The Transportation Security Administration recommends contacting TSA Cares (toll free at 1-855-787-2227) at least 72 hours ahead of travel so they can walk you through any paperwork and/or direct you to a special lane that is better equipped to handle medical devices (definitely ask as they may send you through pre-check lanes which typically have less people and are faster!!).
I recommend you only carry enough catheters to get you to your destination (plus a few extras in the event of flight delays) and pack the rest in your checked luggage. For your carry-on luggage, pack catheters in a clear, plastic ziptop bag. If your catheter has a water packet or you use lubricant, they will also need to be placed in a clear bag. Doctor-prescribed liquids in excess of 3.4 ounces are allowed with proper medical documentation.
I highly recommend informing the TSA agents before putting your medical supplies through the x-ray machine. Same goes if you have an indwelling (Foley) catheter or are wearing a leg bag – alert security before going through the metal detectors. The TSA will typically do a pat down followed by testing for traces of explosive. You can request the pat down be done in private if you like. For more information, check out: http://www.tsa.gov/traveler-information/travelers-disabilities-and-medical-conditions
My biggest piece of advice when it comes to getting through security as painlessly as possible: arrive early and avoid peak travel times. It’s just so much better to calmly and casually clear security vs. having hordes of people behind you sighing, rolling their eyes and just generally getting upset when we need additional time. I’ve had a couple of trips where mom’s legs were really bothering her and should couldn’t walk through the metal detector without holding on to the side. That’s a no-no and she had to instead go back in the wheelchair and then required a pat down before we were cleared.
The TSA was quite accommodating, but because we arrived early, it was no big deal for us. If we were running behind and about to miss our flight, I know I would start to get tense which is not good for mom (this is also very bad for someone with Alzheimer’s as they will pick up on your vibe and start to get anxious). My final thought is that there’s no reason to start the vacation off on a bad foot, particularly when issues can be avoided by arriving early. Buy a day pass to the airline club, go eat, bring a book or just hang out at the gate people watching (something mom loves to do).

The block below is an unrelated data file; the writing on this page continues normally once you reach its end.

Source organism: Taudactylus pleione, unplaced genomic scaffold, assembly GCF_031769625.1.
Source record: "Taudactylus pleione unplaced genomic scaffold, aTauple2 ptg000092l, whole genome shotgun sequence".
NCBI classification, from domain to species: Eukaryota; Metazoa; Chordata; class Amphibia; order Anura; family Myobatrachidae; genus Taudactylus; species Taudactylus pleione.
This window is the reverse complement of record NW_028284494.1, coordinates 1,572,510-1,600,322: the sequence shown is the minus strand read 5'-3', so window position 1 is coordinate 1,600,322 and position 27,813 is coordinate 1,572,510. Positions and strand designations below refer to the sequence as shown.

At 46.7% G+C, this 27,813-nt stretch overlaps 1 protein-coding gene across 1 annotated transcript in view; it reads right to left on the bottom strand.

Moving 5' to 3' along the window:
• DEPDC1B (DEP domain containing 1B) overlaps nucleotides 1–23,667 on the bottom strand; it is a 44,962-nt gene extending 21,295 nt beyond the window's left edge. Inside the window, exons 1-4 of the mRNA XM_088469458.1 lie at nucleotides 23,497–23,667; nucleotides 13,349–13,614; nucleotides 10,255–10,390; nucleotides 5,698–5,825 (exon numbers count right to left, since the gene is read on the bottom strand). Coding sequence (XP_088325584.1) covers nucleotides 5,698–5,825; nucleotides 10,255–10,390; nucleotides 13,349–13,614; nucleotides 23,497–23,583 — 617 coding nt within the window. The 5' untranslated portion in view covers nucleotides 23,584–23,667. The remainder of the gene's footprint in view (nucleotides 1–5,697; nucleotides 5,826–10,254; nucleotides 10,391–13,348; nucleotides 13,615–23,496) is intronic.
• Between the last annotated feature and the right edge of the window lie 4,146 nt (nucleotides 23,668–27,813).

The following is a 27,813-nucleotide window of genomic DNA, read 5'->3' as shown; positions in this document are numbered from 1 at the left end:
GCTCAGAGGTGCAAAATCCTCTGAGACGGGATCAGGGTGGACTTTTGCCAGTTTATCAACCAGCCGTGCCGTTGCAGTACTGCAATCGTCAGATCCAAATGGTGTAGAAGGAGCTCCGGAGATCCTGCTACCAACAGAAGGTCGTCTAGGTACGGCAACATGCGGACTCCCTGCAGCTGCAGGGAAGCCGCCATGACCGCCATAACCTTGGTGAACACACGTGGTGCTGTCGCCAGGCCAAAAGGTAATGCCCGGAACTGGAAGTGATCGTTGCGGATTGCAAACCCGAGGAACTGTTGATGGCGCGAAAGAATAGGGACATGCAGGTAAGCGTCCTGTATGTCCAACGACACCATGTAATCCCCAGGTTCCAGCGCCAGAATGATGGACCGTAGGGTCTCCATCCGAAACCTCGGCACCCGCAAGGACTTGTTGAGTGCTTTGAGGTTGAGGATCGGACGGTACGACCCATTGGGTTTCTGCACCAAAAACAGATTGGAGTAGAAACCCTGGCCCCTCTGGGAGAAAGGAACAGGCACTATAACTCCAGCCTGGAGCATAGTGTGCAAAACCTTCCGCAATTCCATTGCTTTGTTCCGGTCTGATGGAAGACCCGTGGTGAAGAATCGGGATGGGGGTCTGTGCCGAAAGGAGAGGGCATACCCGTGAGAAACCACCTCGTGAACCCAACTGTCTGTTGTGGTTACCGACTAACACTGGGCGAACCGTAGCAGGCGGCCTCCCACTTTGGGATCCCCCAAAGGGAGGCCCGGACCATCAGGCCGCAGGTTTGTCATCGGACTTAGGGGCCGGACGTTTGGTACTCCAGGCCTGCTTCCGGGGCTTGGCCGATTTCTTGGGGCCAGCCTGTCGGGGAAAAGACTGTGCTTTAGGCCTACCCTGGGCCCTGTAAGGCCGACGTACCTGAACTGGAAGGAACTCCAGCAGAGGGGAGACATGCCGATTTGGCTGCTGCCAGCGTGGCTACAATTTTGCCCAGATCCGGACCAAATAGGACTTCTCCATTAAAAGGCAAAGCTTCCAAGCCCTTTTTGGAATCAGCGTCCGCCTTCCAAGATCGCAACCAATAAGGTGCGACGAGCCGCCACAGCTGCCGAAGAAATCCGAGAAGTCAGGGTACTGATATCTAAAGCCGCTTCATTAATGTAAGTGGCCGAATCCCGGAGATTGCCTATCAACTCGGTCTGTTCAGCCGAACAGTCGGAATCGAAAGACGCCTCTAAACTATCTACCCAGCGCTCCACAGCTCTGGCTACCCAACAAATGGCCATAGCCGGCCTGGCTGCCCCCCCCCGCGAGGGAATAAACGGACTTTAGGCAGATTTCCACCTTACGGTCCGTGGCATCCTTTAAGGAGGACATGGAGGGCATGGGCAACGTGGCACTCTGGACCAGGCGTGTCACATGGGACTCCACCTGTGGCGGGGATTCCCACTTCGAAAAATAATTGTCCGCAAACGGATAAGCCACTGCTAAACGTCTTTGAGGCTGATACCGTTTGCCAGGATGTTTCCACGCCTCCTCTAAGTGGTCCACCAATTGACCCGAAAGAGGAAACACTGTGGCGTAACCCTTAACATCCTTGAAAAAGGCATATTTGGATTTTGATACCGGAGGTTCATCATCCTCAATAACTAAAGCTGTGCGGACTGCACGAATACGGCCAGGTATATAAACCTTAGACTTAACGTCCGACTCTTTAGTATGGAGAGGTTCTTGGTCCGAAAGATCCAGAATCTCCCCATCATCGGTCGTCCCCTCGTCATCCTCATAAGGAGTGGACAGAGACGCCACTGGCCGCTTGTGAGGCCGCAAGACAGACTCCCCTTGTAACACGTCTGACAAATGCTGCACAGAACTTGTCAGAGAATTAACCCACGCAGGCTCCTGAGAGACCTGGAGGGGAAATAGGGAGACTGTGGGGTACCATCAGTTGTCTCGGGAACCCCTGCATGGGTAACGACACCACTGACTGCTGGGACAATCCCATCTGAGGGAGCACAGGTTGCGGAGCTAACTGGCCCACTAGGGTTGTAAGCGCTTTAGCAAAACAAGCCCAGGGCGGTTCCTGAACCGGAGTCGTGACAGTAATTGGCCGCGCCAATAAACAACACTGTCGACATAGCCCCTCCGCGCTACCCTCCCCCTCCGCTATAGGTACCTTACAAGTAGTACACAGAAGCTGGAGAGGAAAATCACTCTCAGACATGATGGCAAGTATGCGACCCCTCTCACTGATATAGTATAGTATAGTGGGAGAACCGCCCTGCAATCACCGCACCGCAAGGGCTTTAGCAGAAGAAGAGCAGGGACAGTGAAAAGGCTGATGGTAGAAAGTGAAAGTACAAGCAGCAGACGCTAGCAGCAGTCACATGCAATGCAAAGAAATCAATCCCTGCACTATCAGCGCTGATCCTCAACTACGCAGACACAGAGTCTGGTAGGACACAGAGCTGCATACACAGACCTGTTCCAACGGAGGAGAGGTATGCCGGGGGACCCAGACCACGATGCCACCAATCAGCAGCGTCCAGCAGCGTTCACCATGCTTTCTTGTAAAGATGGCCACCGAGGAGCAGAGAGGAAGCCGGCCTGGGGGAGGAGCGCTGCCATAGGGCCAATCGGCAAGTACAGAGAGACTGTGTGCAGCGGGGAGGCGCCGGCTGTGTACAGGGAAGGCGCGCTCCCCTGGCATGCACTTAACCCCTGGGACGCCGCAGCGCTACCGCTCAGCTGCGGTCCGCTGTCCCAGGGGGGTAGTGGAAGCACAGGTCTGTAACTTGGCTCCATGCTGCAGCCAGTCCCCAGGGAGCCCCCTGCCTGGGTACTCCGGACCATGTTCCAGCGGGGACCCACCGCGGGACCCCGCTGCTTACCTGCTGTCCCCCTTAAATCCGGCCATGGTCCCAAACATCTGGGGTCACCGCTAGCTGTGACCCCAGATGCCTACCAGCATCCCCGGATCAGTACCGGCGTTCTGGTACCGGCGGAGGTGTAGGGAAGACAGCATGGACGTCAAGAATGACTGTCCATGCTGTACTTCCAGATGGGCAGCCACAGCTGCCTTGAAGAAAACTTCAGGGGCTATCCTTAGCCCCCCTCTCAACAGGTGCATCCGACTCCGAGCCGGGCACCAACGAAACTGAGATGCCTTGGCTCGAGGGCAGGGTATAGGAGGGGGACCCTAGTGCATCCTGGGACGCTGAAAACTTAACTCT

Managing a Flight with a Catheter
Make sure there are no kinks in the catheter line when your father sits in his chair. Also make sure he drink plenty of water to remain hydrated on the plane but also to avoid infection (that is standard cathing protocol though). If you’re not aware of your father’s routine, his doctor can advise you on how much he should drink.
When researching this topic, I saw a lot of questions about how the leg bag and catheters in general respond to the increase and decrease in cabin pressure as the airplane climbs to altitude and descends to land. The good news? You shouldn’t experience any issues as fluids do not respond to pressure changes – it’s air that compresses. That’s why you see a partially empty water bottle scrunch up – it’s from the air in the bottle, not the water.
While on Vacation
For a multitude of reasons, always carry anti-bacterial wipes (hands and the urethra should be wiped off before cathing). I always have hand sanitizer with me as well just in case.
If your father prefers not to wear a leg bag, you may want to carry empty water bottles in your hand bag so your father can discreetly drain the catheter as needed (either on the plane or as you’re out touring at the destination). You can either empty them when you find a toilet or just toss the water bottle. This is also a great option when flying just in case the weather is bad and your father cannot get up to use the plane’s restroom. Larger bags are available as well that can hold more liquid (another possible solution for a long haul flight which encounters bad weather).
Additional Resources on Catheters
I recommend asking your father’s doctor for sites s/he recommends for additional information. A couple of sites I ran across while doing my research:
- Catheter Care for Caregivers
- Louis Calder Memorial Library of the University of Miami/Jackson Memorial Medical Center.
Good luck Mari and please share pictures with us of your vacation! I’m very excited for you!